What happens when you cook with U.S. Wellness Meats products?   Culinary magic.

Chet Coonrod
Quincy, Illinois
www.coonrodphoto.com

Chet Coonrod

How did you get involved in cooking to begin with? Was it something you learned to love early on or did you come to it later?

I come from a family of 4 boys, so there was never any “cooking is for girls” when I was growing up. My mom encouraged us to help her cook, and my dad had a few specialties that he made (like grilled cheese and tomato soup). Early on, we started the tradition that my brothers and I made dinner on Mother's Day. It was usually a big elaborate mess that dirtied every dish and pan we owned.

When my wife and I were first married, I was still in school, and we had no money at all, so we didn't go out. She was a home economics major, and was interested in trying new foods, so we started cooking as a form of entertainment. Both our mothers are wonderful cooks, and gave us many great recipes. However, Jean and I began to wander off the beaten track, and try variations and substitutions with recipes. Today, we really don't use recipes that much — we have certain favorites that we make over and over, but they are never exactly the same. One of my favorite challenges is making a meal of “musgos” (open the refrigerator and take out everything that mus' go... and figure out how to use it).

Why is it so important to have the right ingredients?

Not only is it important to have the right ingredients, it's important to start with “ingredients” period. “Ingredients” are things like a cut of beef or lamb, a chicken breast, carrots, an onion, etc. A lot of recipes call for “a can of mushroom soup” or “a box of yellow cake mix” or something similar. I feel that if it comes in a box, it usually isn't your best choice. When you start with the most basic ingredients, you will usually have a more nutritious and healthy meal, and it will taste better and cost less! (This being said, I don't want to be a “food snob” like some of my friends call me...) I don't make my own mayonnaise, and since we use a lot of garlic, I usually buy those jars of minced garlic you find in the produce section rather than keeping a bunch of whole cloves.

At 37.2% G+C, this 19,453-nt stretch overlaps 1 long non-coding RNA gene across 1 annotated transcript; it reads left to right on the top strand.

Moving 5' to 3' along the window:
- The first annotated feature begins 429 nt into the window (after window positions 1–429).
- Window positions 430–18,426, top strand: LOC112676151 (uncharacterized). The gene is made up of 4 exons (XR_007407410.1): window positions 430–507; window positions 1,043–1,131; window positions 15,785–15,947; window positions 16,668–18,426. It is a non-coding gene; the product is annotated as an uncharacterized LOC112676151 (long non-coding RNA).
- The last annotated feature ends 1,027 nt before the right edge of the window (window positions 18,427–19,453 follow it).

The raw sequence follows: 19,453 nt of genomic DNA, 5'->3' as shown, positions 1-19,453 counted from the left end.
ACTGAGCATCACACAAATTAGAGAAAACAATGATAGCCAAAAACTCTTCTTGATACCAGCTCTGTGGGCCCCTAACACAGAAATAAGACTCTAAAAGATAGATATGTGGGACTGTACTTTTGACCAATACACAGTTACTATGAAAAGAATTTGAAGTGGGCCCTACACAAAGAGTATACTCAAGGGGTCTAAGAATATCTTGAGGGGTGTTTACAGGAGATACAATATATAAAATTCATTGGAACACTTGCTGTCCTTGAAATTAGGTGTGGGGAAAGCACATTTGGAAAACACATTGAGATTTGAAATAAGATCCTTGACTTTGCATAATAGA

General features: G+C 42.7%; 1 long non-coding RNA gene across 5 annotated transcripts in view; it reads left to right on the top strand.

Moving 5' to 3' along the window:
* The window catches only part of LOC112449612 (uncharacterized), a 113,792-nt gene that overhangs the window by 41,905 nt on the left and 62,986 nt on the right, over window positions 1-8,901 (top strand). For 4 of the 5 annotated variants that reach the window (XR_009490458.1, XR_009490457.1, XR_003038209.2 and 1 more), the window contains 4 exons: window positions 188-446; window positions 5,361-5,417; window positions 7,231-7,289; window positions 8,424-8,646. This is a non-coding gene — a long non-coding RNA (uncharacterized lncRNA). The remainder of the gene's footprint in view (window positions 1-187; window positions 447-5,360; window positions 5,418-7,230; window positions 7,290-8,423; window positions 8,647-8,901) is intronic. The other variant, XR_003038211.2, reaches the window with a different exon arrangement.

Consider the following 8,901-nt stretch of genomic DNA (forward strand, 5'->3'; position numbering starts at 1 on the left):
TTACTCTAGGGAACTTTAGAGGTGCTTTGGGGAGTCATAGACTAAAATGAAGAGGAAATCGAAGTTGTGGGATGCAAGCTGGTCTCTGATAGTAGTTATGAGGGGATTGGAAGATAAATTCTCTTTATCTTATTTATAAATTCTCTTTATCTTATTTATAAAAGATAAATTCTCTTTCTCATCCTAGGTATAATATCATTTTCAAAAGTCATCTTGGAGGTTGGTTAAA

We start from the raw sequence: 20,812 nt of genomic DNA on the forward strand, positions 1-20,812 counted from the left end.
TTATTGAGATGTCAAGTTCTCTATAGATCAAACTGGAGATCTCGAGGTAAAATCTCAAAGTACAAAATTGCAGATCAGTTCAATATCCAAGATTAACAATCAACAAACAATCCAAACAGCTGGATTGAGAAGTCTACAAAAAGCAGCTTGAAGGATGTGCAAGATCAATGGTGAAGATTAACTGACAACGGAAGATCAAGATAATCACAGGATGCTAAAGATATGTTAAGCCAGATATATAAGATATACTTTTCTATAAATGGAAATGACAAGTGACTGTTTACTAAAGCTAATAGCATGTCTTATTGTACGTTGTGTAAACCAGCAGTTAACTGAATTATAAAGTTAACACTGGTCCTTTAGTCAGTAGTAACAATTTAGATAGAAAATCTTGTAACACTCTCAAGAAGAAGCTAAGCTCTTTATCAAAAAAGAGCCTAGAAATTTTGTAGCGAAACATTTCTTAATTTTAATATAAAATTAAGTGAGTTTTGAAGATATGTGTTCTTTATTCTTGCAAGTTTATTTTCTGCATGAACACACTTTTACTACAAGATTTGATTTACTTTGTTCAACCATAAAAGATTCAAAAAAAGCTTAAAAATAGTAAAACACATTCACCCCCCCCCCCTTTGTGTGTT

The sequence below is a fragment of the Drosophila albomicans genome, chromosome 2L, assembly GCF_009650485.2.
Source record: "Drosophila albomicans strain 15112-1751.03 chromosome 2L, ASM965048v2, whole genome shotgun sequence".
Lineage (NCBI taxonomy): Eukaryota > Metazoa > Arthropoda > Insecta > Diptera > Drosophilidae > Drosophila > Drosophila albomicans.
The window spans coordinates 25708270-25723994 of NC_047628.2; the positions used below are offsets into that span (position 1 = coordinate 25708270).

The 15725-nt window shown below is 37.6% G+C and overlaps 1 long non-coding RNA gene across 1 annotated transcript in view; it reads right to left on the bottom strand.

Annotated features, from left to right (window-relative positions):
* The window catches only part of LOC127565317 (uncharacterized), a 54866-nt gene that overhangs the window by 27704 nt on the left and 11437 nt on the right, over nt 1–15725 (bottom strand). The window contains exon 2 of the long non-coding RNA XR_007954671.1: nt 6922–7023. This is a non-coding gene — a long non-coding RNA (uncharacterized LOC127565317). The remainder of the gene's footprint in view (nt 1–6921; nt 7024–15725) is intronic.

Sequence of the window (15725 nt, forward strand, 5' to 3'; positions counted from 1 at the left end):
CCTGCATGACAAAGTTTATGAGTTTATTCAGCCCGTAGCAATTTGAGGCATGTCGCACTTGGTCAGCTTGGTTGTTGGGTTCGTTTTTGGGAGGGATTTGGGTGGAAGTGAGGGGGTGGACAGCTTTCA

How did you learn about grass-fed meat?

I am unique among all the patrons of U.S. Wellness Meats. You could say I came to grass-fed meat by dumpster-diving. I own a photography studio (www.coonrodphoto.com) in Quincy, Illinois — just across the Mississippi River from the farms of US Wellness Meats. Early on, John (Wood) came to me to photograph cuts of meat for their website. Since then, I have probably provided 90% of the pictures on this site. When you photograph food, it gets handled quite a bit, so obviously you can't package it up and put it back on the shelf, and it just seemed like such a shame to throw away such beautiful pieces of meat, so... what else could I do but take them home and cook them? As you browse the online store on www.uswellnessmeats.com, you can assume that shortly after whatever picture you are looking at was taken, it was eaten by my family.


Why is eating grass-fed meat different? How does it affect your cooking? Is it just about health? Or is there more to it than that?

At first, as I mentioned, we started eating grass-fed meat out of convenience, but as I worked with John and talked with him, I became a convert. To me, the whole notion of eating meat that comes from animals that live as they were intended to live instead of crowded into feedlots, standing knee-deep in muck seems like a smarter way to eat. I'm not really a “health-food nut” — I eat whatever looks good to me, but I do like the idea of knowing where my meat came from.

I can definitely tell a difference in taste and quality. To me, the difference in the beef is subtle, but the difference in the lamb and poultry is pronounced! I have never liked lamb — always thought it tasted “funny”... but since being introduced to grass-fed lamb, it is one of my favorites — I really love it! As far as chicken goes, there is no comparison with store-bought birds. The free-range are larger, juicier, and WAY more flavorful.

Cooking grass-fed beef is a little different, due to the leanness. I gave some grass-fed steaks to a friend and he tried them and told me he really didn't like them as well as corn-fed. I know that he is used to the typical American style of highly marbled beef, dripping with fat, and I'm sure he cooked his grass-fed meat to dryness.